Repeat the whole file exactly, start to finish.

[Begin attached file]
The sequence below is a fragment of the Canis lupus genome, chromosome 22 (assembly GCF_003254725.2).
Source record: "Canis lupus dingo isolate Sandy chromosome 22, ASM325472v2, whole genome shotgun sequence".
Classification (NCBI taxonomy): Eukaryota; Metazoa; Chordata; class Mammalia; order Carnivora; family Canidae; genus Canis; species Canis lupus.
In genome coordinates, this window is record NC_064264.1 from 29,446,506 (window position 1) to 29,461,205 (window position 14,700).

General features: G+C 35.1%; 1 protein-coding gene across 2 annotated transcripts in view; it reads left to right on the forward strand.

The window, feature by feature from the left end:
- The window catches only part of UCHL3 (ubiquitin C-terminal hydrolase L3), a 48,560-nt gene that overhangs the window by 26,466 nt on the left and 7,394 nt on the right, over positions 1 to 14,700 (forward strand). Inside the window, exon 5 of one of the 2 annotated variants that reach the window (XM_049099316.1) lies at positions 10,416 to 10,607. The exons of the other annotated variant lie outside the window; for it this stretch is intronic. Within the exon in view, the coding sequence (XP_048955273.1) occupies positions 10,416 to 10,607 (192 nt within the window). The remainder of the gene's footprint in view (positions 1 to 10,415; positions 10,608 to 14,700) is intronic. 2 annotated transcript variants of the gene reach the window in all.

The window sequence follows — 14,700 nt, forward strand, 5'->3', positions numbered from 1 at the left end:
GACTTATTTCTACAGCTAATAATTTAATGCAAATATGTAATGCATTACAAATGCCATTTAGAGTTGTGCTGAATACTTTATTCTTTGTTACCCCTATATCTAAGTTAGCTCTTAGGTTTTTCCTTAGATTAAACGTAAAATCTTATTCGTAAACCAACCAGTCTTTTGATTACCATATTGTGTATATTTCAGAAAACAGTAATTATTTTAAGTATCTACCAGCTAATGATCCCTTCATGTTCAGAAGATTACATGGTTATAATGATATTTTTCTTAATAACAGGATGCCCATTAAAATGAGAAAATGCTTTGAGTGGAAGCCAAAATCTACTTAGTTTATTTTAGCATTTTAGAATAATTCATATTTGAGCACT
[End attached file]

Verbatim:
The sequence below is a fragment of the Canis lupus genome, chromosome 22 (assembly GCF_003254725.2).
Source record: "Canis lupus dingo isolate Sandy chromosome 22, ASM325472v2, whole genome shotgun sequence".
Classification (NCBI taxonomy): Eukaryota; Metazoa; Chordata; class Mammalia; order Carnivora; family Canidae; genus Canis; species Canis lupus.
In genome coordinates, this window is record NC_064264.1 from 29,446,506 (window position 1) to 29,461,205 (window position 14,700).

General features: G+C 35.1%; 1 protein-coding gene across 2 annotated transcripts in view; it reads left to right on the forward strand.

The window, feature by feature from the left end:
- The window catches only part of UCHL3 (ubiquitin C-terminal hydrolase L3), a 48,560-nt gene that overhangs the window by 26,466 nt on the left and 7,394 nt on the right, over positions 1 to 14,700 (forward strand). Inside the window, exon 5 of one of the 2 annotated variants that reach the window (XM_049099316.1) lies at positions 10,416 to 10,607. The exons of the other annotated variant lie outside the window; for it this stretch is intronic. Within the exon in view, the coding sequence (XP_048955273.1) occupies positions 10,416 to 10,607 (192 nt within the window). The remainder of the gene's footprint in view (positions 1 to 10,415; positions 10,608 to 14,700) is intronic. 2 annotated transcript variants of the gene reach the window in all.

The window sequence follows — 14,700 nt, forward strand, 5'->3', positions numbered from 1 at the left end:
GACTTATTTCTACAGCTAATAATTTAATGCAAATATGTAATGCATTACAAATGCCATTTAGAGTTGTGCTGAATACTTTATTCTTTGTTACCCCTATATCTAAGTTAGCTCTTAGGTTTTTCCTTAGATTAAACGTAAAATCTTATTCGTAAACCAACCAGTCTTTTGATTACCATATTGTGTATATTTCAGAAAACAGTAATTATTTTAAGTATCTACCAGCTAATGATCCCTTCATGTTCAGAAGATTACATGGTTATAATGATATTTTTCTTAATAACAGGATGCCCATTAAAATGAGAAAATGCTTTGAGTGGAAGCCAAAATCTACTTAGTTTATTTTAGCATTTTAGAATAATTCATATTTGAGCACT